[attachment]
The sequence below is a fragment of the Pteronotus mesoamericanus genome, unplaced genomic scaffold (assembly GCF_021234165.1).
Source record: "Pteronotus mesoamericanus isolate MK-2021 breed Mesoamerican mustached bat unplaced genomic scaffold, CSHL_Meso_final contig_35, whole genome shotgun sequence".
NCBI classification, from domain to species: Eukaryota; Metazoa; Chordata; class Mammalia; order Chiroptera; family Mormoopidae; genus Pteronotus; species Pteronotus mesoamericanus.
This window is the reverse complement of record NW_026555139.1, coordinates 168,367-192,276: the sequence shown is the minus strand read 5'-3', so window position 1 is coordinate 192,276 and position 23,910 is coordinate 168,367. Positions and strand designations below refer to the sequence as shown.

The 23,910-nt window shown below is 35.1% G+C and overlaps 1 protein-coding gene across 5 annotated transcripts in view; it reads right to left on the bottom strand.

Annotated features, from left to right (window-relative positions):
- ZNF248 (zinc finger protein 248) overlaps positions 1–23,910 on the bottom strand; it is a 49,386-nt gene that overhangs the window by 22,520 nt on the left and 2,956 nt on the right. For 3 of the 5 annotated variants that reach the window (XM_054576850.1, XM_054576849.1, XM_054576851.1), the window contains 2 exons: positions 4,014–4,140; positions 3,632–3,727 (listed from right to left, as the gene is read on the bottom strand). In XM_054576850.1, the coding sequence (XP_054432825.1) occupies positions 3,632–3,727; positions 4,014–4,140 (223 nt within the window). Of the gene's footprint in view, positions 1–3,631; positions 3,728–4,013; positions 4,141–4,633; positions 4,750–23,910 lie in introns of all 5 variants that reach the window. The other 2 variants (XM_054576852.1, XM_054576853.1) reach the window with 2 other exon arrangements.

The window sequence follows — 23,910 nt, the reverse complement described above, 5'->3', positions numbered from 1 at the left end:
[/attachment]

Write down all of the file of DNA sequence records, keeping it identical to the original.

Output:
The sequence below is a fragment of the Pteronotus mesoamericanus genome, unplaced genomic scaffold (assembly GCF_021234165.1).
Source record: "Pteronotus mesoamericanus isolate MK-2021 breed Mesoamerican mustached bat unplaced genomic scaffold, CSHL_Meso_final contig_35, whole genome shotgun sequence".
NCBI classification, from domain to species: Eukaryota; Metazoa; Chordata; class Mammalia; order Chiroptera; family Mormoopidae; genus Pteronotus; species Pteronotus mesoamericanus.
This window is the reverse complement of record NW_026555139.1, coordinates 168,367-192,276: the sequence shown is the minus strand read 5'-3', so window position 1 is coordinate 192,276 and position 23,910 is coordinate 168,367. Positions and strand designations below refer to the sequence as shown.

The 23,910-nt window shown below is 35.1% G+C and overlaps 1 protein-coding gene across 5 annotated transcripts in view; it reads right to left on the bottom strand.

Annotated features, from left to right (window-relative positions):
- ZNF248 (zinc finger protein 248) overlaps positions 1–23,910 on the bottom strand; it is a 49,386-nt gene that overhangs the window by 22,520 nt on the left and 2,956 nt on the right. For 3 of the 5 annotated variants that reach the window (XM_054576850.1, XM_054576849.1, XM_054576851.1), the window contains 2 exons: positions 4,014–4,140; positions 3,632–3,727 (listed from right to left, as the gene is read on the bottom strand). In XM_054576850.1, the coding sequence (XP_054432825.1) occupies positions 3,632–3,727; positions 4,014–4,140 (223 nt within the window). Of the gene's footprint in view, positions 1–3,631; positions 3,728–4,013; positions 4,141–4,633; positions 4,750–23,910 lie in introns of all 5 variants that reach the window. The other 2 variants (XM_054576852.1, XM_054576853.1) reach the window with 2 other exon arrangements.

The window sequence follows — 23,910 nt, the reverse complement described above, 5'->3', positions numbered from 1 at the left end: